To help students gather evidence and test their models guiding questions are suggested in the unit to guide students in modifying their models. For example, "How will the gingerbread man spring the trap?" "What might the cup and strings be used for?"

Disciplinary Core Ideas

This resource appears to be designed to build towards this disciplinary core idea, though the resource developer has not explicitly stated so.

Comments about Including the Disciplinary Core Idea
Students are not really focusing on the directions of the trap, but on the push and pull that causes their trap to become unbalanced and spring the trap. Teachers should guide students into thinking about the materials they are selecting for their traps. Their trap has to be able to hold the gingerbread man once they catch them. Having a class discussion can help meet the core idea. Some possible questions might include, "“How did you use a push in your design?” Or, “How did you use a pull in your design?” “Does your trap work with a very soft push or pull?" Or, do you need a hard push or pull?”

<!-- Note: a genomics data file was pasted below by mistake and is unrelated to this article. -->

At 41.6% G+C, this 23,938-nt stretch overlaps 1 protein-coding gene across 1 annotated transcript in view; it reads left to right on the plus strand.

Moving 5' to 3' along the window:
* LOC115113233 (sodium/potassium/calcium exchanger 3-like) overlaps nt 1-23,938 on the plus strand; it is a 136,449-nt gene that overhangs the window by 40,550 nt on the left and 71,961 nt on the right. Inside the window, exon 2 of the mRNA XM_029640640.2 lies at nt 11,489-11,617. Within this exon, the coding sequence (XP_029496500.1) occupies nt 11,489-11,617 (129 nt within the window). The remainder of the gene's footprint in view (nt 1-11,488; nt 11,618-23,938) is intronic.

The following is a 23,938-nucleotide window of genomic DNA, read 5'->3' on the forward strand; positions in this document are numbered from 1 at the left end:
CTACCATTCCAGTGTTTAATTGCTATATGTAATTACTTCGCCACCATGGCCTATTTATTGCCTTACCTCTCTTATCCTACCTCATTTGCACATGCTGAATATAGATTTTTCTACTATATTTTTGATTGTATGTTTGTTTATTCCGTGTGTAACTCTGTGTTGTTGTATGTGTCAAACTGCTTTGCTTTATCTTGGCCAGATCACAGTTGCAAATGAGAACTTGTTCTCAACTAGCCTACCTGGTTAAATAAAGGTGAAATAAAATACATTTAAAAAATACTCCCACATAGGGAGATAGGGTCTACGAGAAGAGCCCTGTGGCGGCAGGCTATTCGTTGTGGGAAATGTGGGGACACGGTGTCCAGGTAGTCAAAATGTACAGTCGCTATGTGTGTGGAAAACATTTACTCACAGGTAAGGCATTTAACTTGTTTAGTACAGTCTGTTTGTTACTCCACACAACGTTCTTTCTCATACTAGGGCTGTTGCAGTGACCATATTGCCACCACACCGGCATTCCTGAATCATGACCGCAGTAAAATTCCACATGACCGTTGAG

Crosscutting Concepts

This resource appears to be designed to build towards this crosscutting concept, though the resource developer has not explicitly stated so.

Comments about Including the Crosscutting Concept
The article suggests cause and effect as the crosscutting concept, but I think structure and function is better suited for this unit. Students should explore and analyze the different traps that they created and discuss how the shape and stability allowed them to trap a gingerbread man.

Resource Quality

  • Alignment to the Dimensions of the NGSS: The lesson aligns with the conceptual shifts of the NGSS. The science, Disciplinary Core Ideas, and Crosscutting Concepts work together to make sense of the phenomena.